On a recent Sunday I found myself at a desolate corner on the southwest edge of Greenwich Village in New York City. I was meeting a friend for brunch, who sent me a text with the proper street coordinates and a line that said “meet me inside at noon.” It was all very Murder She Wrote, if Angela Lansbury’s character could text, so naturally I was completely on board. I had no idea why said friend chose this arbitrary spot for our catch-up over eggs and bottomless coffee. It wasn’t a local treasure or on the list of any recommended restaurants—so an hour in I had to ask, what gives with all the mystery? Turns out, we were there because my friend saw on Instagram that her crush had been making the regular rounds at this spot every Sunday. “Now look like you’re laughing really hard so I can Instagram a brunch picture and he sees it,” she advised me.
What said friend was really doing was cultivating her brand image. It’s by no means a revolutionary argument to say that the practice of branding is powerful. Professional marketers representing juggernaut businesses to smaller-scale start-ups spend billions every year in hopes that the right tagline or compelling story will leverage their brand. The goal is to lock in consumers, hope that they’ll engage, and that ultimately, their efforts will result in a pretty penny. And while industries are pouring resources and energy into social media strategists and branding consultants, there’s a new type of branding that’s emerged from motivation of a different kind. And like business-savvy branding, this type of packaging might also add partners to your rolodex. I’m referring to, of course, to the branding of “you.” And like masters who’ve convinced us that the contents inside of a Heinz jar or Crest tube are magic on the tongue, capturing the essence of your neatly packaged “you” takes deft craftiness in the form of witty tweets and filtered photos.
In 2013 the vast majority of us have graduated from the beginning stages of social media to wearing virtual gap and gowns and receiving honorary doctorates in the field. There’s Facebook to illustrate the breadth and depth of our friendships. I’ve got a boatload of friends, and you can count all 900 of them! There’s Instagram to demonstrate that we’re seeing concerts we wouldn’t care about if it weren’t for the pop-up notification that read “that dude you’re interested in is now following you.” Now there is even video capability on Instagram to demonstrate that See! I was really at the aforementioned concert I uploaded pictures from!
It’s remarkable that we have ways of presumably connecting with more people than ever—but on the flip side, all of these connectors may leave us grossly disconnected. Scan a room at Saturday brunch and notice the gaggle of tables spending more time Instagramming their plates than actually chatting with one another. And would those denizens have even gone to said brunch place, had they not planned on uploading the salivating food-tography?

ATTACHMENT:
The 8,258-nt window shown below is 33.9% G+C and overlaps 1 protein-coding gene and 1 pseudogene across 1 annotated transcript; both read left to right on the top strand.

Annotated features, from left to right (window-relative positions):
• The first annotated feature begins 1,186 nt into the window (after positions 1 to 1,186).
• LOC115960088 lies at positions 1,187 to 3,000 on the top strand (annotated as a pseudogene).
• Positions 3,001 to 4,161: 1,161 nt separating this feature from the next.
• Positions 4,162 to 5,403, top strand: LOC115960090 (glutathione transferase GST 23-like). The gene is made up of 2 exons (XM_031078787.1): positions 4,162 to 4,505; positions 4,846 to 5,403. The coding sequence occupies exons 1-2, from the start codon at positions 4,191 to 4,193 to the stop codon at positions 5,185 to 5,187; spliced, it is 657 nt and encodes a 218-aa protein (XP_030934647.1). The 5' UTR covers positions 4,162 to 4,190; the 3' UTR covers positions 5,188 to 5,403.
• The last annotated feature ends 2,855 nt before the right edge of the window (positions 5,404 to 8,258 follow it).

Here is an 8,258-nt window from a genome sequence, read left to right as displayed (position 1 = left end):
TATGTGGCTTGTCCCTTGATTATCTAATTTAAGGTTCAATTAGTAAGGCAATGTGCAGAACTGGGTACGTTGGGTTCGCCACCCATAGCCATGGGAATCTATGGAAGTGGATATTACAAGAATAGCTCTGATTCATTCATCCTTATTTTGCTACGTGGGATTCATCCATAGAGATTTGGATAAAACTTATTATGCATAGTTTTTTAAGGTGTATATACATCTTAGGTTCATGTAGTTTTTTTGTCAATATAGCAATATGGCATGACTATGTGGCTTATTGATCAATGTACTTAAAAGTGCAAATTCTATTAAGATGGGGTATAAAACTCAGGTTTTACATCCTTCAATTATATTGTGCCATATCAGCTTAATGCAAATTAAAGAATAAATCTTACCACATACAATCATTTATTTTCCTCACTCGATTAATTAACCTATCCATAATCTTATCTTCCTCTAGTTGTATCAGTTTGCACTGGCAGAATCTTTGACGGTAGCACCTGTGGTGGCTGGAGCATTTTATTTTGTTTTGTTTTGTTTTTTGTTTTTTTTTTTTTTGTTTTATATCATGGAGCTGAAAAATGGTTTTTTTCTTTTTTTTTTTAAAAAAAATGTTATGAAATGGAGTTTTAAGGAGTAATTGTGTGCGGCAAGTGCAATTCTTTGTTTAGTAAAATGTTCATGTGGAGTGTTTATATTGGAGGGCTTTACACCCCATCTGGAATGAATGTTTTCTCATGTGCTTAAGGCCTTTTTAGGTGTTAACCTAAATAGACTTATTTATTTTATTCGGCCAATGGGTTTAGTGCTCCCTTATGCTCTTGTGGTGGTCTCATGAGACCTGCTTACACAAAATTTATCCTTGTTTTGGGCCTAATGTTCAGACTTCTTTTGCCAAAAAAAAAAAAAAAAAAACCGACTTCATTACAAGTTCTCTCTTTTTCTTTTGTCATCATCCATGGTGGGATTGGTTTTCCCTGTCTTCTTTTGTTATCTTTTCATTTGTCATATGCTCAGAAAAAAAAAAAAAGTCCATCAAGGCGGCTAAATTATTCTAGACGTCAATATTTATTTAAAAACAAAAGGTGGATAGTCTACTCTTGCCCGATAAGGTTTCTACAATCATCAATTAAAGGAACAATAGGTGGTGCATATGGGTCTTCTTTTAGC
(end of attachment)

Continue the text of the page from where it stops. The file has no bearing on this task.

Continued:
In the next years or so researchers will have to pay extra close attention to the role of social media in social comparison theory. The theory says that we use others as a benchmark in order to gain “accurate” self-perceptions of ourselves. But in an age when everyone is expertly marketing their own self-brand, we may be comparing ourselves to friends’ lives that don’t actually exist. Moreover, the arbiter of social comparison, Leon Festinger, observed decades ago, that what might be most maladaptive is that we compare ourselves to those whose abilities we perceive closest to our own. While Beyoncé might actually cause you to up your crunches because she represents aspirational motivation, a close friend’s feed could drive the effect in reverse. Instead, this can leave you disheartened at why you haven’t achieved the same level of desired content that you see popping up on his or her social feed.
We should use social media with a grain of salt, allowing it to capture a sliver of life, but not letting it dictate our days. And understand that the seemingly perfect lives your viewing through rose-tinted filters and “likes,” is just the work of a brand manager and not a benchmark for the way you should spend your Sundays. Ah yes, and if only Angela Lansbury’s character could text, then she’d say: u r tots right.
A version of this piece appeared in Our Town Downtown on May 15, 2013.
Festinger, L (1954). A theory of social comparison processes. Human Relations 7:117.